The Secret History

In which our heroine watches Mongolian fashion TV and learns about Chinggis Khan. Sort of.


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At the close of the 20th century, I found myself wandering the streets of Ulaan Bataar, Mongolia in reluctant search of someone willing to talk about Chinggis Khan. It was an assignment for my study abroad program, and I didn’t want to do it. I had just barely skimmed the assigned excerpts of The Secret History of the Mongols, the story of the rise of the Mongol Empire, and for the two weeks since we were given the assignment, I hadn’t bothered to approach a single person.

A couple days before the write-up was due, I hung out in Sukhe Bator square and tried to work up the courage to talk to people, but everyone looked so respectably private. Many were walking to destinations in cashmere sweaters and suit jackets, jeans, riding boots, and felt caps; others walked away from me in traditional nomadic dress and boots. It was fall and I was happy when the wind picked up because then I could allow myself, with good reason, to give up on the assignment.

So I stepped inside the natural history museum that was just off the square. I was the only visitor. In one room there was nothing between me and two big, fighting dinosaur skeletons but a single string. On the way out, I tried to talk to the ticket taker about Chinggis Khan, but she would have none of it.

I walked back to the apartment our program had paid a family to vacate for the month and watched some fashion shows on the absent family’s TV. Models like hollow-boned, wingless pterodactyls marched toward us in an endless techno parade. My roommate Chris and I watched and ate Russian digestive biscuits for dinner while another roommate read and highlighted The Secret History from her bed in the family’s living room.

“Can you turn that down?” she asked.

“Can’t you go to another room?” I countered, and I was almost sorry to leave the room when my kettles of bath water came to a boil on the stove.

In the bath I stared at the family’s ceiling and wondered who they were and where they went. The techno thumped through the wall. When I came back into the living room, I was glad Chris was still watching fashion TV, and the models were still marching toward nowhere with authority. “Dude, those girls are hurt,” he said.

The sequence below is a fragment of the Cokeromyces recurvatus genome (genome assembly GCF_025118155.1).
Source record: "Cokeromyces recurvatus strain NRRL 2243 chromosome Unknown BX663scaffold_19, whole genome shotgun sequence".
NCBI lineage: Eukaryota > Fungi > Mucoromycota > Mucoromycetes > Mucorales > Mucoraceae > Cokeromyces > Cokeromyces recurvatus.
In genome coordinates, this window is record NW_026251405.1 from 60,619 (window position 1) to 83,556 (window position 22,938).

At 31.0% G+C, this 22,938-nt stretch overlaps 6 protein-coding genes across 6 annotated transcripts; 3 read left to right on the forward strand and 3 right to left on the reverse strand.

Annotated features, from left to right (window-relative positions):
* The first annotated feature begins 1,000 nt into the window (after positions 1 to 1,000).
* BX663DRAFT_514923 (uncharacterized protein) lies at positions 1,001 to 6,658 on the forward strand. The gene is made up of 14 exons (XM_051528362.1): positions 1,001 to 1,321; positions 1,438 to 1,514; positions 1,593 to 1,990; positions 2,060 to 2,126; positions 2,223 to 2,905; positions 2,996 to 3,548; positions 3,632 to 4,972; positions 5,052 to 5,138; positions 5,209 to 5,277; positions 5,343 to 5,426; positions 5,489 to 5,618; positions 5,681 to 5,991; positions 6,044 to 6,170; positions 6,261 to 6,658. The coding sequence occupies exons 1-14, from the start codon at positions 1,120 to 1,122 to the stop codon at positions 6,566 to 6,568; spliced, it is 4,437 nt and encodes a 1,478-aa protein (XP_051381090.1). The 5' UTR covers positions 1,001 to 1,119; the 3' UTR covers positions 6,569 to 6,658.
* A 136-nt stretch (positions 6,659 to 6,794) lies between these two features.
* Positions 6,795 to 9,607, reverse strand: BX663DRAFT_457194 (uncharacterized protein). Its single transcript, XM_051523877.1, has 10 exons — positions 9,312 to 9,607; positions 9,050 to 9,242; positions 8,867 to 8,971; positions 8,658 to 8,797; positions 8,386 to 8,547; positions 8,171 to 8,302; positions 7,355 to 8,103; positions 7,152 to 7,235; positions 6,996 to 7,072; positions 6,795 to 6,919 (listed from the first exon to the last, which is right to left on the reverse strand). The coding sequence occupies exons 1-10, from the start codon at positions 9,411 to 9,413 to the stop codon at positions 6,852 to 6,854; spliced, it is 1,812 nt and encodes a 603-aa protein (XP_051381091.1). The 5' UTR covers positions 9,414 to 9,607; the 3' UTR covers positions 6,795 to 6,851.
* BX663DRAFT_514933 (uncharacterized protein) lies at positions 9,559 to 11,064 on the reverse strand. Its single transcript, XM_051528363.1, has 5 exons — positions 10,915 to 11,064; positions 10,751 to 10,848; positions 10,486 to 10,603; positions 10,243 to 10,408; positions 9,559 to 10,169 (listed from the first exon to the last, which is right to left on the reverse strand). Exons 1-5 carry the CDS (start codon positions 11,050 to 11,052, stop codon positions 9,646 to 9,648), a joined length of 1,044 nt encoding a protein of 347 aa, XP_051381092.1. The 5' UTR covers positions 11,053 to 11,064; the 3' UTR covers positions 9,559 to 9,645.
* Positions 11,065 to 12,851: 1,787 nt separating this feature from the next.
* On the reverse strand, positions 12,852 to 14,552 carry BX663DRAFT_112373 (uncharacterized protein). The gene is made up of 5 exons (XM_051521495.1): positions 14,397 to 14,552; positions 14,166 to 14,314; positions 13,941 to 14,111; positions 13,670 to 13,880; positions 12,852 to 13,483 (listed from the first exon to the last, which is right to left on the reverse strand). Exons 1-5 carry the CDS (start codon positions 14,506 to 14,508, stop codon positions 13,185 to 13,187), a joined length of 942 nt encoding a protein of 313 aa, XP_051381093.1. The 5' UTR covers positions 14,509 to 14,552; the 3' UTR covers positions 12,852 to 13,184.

“Hurt” was Chris’ favorite phrase. He used it to describe restaurants, poorly translated lectures, and one student who came close but didn’t make it up to the eighth floor of our Soviet-style walk-up before puking an ice cream cone in the stairwell. According to Chris, “hurtness” was everywhere, and it was hard, after a few astute observations, to argue with him.

When I showed up at the Internet café near the state department store the next day, I saw Chris talking to a Mongolian man who was red-faced and drunk. I knew where the conversation was going because Chris hadn’t done his assignment yet either. I pulled a chair close enough to see the broken capillaries in the man’s face, maybe from alcohol or maybe from a nomadic, wind-burned childhood. At any rate, it gave him a rosy look that, along with his fedora and suit jacket, made him look like he came from the beginning of the 20th century. As he described his life as an out-of-work engineer for a Russian coal mining company, he periodically stopped to yell or yell back at his girlfriend, who was also drunk and sitting in the corner at a separate table.

Chris asked if the man knew Chinggis Khan, and the man started to talk in the present tense about Chinggis, who has been dead for 800 years. He said, “I love Chinggis.” I looked at Chris and wondered if we were going to get what we needed from this interview. Chris asked him some leading questions with references from our readings. I mimed a compound bow. I attempted to draw a mare’s teats and an eagle. I sketched a map of a territory that stretched from the Yellow Sea to the rim of Europe, and then I added arrows originating in Mongolia and bound for the rest of the world.

The man agreed with everything we said and he seemed to have a pretty good vocabulary, but he just wanted to repeat himself like a drunk at a wake. He put his head in his hands, like Chinggis’ death was his own relatively recent loss, and just kept repeating, “He is so clever.”

“Was,” I whispered.

The man and his girlfriend squabbled between the tables throughout the entire interview. At first I thought he was trying to piss her off and make a scene, which he successfully did. Then I wondered if he wasn’t using Chinggis as a means of expressing some leftover anti-communist sentiment, which I think he might have been, but there was more to it. His eyes were damp. Maybe he really felt related to Chinggis Khan and missed the hordes, or maybe he missed his own family wherever they were.

We talked to the man about his dream of moving to the U.S., but he didn’t know much about what it took to get a visa. We wished him luck and thanked him before stepping out of the café, where Chris delivered his opinion in the cold: “That man was hurt.” We were young and lacked manners and empathy, and Chris’s timing was perfect.

Honestly, as we walked down Peace Avenue, it felt good to leave the man behind. He loved Chinggis and Mongolian history, but today he also wanted to escape the country and maybe consciousness itself. It was hard to listen to. When Chris announced the man was hurt it felt like a relief to hear the obvious and irrefutable announced about someone who was not me. We kept walking. I was not, for the time being according to Chris, one of the “hurt.” •